"MARIE ANTOINETTE-THEATRICAL OBJECT"
Ljubljana City Hall
promo material: Rok Marinšek
technical support: Igor Remeta
photo: Peter Uhan
The first glimpse ofthe installation evokes a smile, with its Daliesque imagesscattered aboutdreamily- somebizarre, otherswitty - and of course the intentional play of Daliesquesymbols. But just like Dali, wherewe know that behind every image there is an encyclopaedia of knowledge andthelatest scientific discoveries, Matej Filipčič uses such pieces as well, throughwhich he is trying to capture the essence of the Frenchqueen by meticulouslyplacing the objects, manipulatingthem and erasing theirmeaning tocreate a new one in order to evoke in the visitor the author’sown mind process, so as totrigger new associations of yesterday, the day before yesterday, of today and tomorrow.
Each current moment carries with it a trace of the past and future. Two lovers that are destroying themselves must only remember how much they used to love one another. It is all still there; the time that we have fabricated in order to renderthings from happening at the same time. We count the minutes of Cleopatra-who set up our modern-day calendar together with her astronomers - without thinking that without her, time,as we understand it today, would pass differently. How would it pass without Antoinette?
Frilled, ruffled, tinselled, pink carpeted, a bundle of roses, a rose is a rose is a rose…We revisit “littleVersailles”, as one visitor gasped. And it really seems that Filipčič has recreated her private Versailles, or better, her PetiteTrianon, the manor in whichshe retreatedto inorder to hide from the public, from the eye of “big brother”. She draped herself in meters, kilometres of silk, into clouds of perfume, into sculptured wigs with birds, into card games. She hid herself among perfumed sheep with blue ribbons, among her hens... Where else to escape from a dissecting court if not back to nature? That is why the chirping of birds, the sounds of the wind andthunder are used in the exhibit to mark the contrast of glamour, pink carpets, frills and wigs.
The exhibit features fashion designer Alan Hranitelj’s pink dress displayed without a head - thehead that rolled in a dignified manner before the infuriated crowd, cravingfor blood on Revolution Square, saturatedwith her blue blood.A man soaked his handkerchief in it and realized that the blood wasas red as hisown. There is also the handkerchief stained with lipstick, marked by the lips that ate the “potica” cake. “If there is no bread, let them eat potica cake,”a statement ascribed to many hateful princesses before her, merely a promotional cliché, convenientlyused to ruin a public image. Let us neglect the fact that a dynast who was so involved with charity would never have said that. But nevertheless, the potica cake remained. It is there for us to re-examine the power of negative publicity of one single rumour, which triggers a storm of defamation, the overflowof yellow press that has marked our times to such a great extend. Potica cake is there, as is the infamous necklace she never wanted, which was used by means of courtly intrigues to tighten her neck. The instillation also examines voyeurism and the need to look under the surface -in this case under her dress to exposeher pantieswith their embroidered monogram - and into the private.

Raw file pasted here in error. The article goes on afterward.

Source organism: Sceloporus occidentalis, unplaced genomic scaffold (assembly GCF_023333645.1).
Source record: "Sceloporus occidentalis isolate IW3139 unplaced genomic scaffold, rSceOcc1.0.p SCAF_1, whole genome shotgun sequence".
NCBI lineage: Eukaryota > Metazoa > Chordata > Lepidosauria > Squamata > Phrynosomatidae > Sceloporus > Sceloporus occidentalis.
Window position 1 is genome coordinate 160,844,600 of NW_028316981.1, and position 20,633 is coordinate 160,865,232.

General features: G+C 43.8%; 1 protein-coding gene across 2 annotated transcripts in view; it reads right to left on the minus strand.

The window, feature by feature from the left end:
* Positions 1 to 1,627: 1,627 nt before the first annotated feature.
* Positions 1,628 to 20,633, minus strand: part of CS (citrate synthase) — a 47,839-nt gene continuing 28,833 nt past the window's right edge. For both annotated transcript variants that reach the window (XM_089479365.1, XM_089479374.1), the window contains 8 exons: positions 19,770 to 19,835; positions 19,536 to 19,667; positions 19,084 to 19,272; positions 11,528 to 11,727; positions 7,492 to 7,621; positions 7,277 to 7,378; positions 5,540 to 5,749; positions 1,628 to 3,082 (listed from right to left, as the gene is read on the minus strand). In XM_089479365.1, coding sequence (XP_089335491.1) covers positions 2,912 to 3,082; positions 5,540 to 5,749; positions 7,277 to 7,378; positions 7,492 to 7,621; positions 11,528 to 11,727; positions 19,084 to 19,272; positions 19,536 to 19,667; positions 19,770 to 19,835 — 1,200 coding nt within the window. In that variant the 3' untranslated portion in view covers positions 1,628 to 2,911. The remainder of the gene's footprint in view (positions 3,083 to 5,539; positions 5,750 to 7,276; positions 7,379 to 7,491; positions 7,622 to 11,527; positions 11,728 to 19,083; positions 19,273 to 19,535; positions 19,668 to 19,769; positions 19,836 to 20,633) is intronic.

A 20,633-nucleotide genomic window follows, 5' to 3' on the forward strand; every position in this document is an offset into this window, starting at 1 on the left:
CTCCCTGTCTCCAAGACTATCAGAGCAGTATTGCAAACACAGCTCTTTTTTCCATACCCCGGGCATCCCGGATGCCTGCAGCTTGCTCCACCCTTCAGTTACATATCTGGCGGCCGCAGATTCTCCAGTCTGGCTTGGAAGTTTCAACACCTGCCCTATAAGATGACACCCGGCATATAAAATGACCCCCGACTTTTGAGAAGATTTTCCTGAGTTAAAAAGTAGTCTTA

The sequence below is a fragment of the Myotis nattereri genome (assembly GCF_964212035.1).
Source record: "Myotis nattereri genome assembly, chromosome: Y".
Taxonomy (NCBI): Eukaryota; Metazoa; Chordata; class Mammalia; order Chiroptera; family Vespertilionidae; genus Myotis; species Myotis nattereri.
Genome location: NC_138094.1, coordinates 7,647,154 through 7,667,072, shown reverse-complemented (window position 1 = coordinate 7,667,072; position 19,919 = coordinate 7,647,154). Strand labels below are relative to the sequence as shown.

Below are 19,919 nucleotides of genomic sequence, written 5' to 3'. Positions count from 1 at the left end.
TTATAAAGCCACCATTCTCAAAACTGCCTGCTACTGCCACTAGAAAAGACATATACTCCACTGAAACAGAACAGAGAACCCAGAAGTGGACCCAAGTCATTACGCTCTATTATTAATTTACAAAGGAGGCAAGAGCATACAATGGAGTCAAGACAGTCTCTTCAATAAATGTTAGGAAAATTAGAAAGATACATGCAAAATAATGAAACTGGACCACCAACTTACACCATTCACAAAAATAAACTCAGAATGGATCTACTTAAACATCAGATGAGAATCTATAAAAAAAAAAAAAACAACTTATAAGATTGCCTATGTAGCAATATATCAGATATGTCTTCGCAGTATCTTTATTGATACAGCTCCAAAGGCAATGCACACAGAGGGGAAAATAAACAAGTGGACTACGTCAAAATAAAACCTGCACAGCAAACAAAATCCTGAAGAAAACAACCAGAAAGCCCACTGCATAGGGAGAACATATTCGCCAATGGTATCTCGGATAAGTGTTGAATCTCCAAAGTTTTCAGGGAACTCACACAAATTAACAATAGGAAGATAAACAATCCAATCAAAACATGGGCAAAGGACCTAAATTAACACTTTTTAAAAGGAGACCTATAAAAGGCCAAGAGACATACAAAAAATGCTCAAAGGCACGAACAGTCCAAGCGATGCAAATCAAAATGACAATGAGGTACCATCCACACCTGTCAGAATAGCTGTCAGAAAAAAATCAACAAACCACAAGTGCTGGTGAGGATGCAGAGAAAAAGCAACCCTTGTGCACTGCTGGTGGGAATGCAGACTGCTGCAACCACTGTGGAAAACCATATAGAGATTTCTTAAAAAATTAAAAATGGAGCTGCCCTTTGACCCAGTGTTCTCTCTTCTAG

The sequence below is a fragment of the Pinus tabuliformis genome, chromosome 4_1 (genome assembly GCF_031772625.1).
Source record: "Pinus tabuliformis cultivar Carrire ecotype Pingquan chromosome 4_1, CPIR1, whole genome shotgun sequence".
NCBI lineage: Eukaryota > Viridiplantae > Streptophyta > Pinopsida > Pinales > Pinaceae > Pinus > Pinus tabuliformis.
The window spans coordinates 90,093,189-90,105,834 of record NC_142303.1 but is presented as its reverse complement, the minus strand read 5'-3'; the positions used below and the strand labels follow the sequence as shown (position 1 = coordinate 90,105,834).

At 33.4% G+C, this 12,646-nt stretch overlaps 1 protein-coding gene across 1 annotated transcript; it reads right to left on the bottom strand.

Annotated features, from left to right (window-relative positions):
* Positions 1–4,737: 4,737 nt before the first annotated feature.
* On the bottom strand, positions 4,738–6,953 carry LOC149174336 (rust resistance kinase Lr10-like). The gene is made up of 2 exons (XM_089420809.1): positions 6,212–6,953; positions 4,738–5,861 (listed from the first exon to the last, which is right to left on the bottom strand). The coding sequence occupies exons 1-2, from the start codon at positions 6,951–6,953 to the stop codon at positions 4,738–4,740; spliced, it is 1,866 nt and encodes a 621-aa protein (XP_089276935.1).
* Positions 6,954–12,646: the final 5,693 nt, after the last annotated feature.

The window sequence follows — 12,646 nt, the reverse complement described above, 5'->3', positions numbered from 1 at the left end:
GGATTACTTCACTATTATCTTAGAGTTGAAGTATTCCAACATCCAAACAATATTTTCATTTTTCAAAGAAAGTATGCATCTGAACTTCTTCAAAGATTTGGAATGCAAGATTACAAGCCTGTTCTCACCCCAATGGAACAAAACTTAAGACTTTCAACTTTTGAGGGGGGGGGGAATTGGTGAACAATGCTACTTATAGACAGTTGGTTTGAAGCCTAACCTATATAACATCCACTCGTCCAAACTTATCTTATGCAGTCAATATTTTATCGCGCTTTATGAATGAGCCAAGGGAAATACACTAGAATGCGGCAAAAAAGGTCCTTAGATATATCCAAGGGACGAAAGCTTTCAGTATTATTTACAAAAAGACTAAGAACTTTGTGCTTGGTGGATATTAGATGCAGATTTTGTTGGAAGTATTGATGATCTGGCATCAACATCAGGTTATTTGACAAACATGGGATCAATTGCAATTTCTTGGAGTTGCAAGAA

Just like all Filipčič’s exhibitions – installations that originate from the theatre - this particular one is also a theatrical performance of its own kind. It is a theatre of objects directed by the visitors’ look. Pink umbrellas turned upside-down that drip-feed with our tears, all of these tiny objects for which it seems that Marie Antoinette’s hand hastouched, when actually it was the hand of Slovene actor Marko Mandić, including thewrinkled handkerchief used to wipepotica cake that hashis lip-stains on it. But whose arethey really? Who cares. Each objectfrom the lipstick-stained handkerchief, to the chessmen,thedress and the cardsall serve to offera narrative of space and a scent of a time longgone. Butif we really wish to,we can smell this long-gone time and spaceon the streets of European cities today. It has the flavour of revolution. There have beenas many Antoinettes as there were witnesses to the time, and there currently exist as many Antoinettes, as dothose who speculate about her at that momentin time. One of them is sailing on a dreamy ship - a heart-shaped guitar – which is ascendingupstream. The waterfall is cascading upwards, the ship’s anchor is attached to the dome of the sky.
The gravestone wreath made of roses will wilt, it is slowly fading with each new visitor, it is fading right in front of our eyes, while the dresses of Marie Antoinette remain alive inportraits, in the movie, traced in our subconscious as a symbol of rococo, splendour and extravaganza.
Her post-mortal mask, envisioned by Filipčič as a chessboard, will continue to be used to play chess with black and white chessmen, wait a minute – was the revolution really red? Queens and kings will continue to sacrifice pawns in order to defend the rooks, and will continue to play their well thought-outgame onablack and white board... This installation is a desperate attempt to finally grasp that all we need to –whichis to just remember, just remember.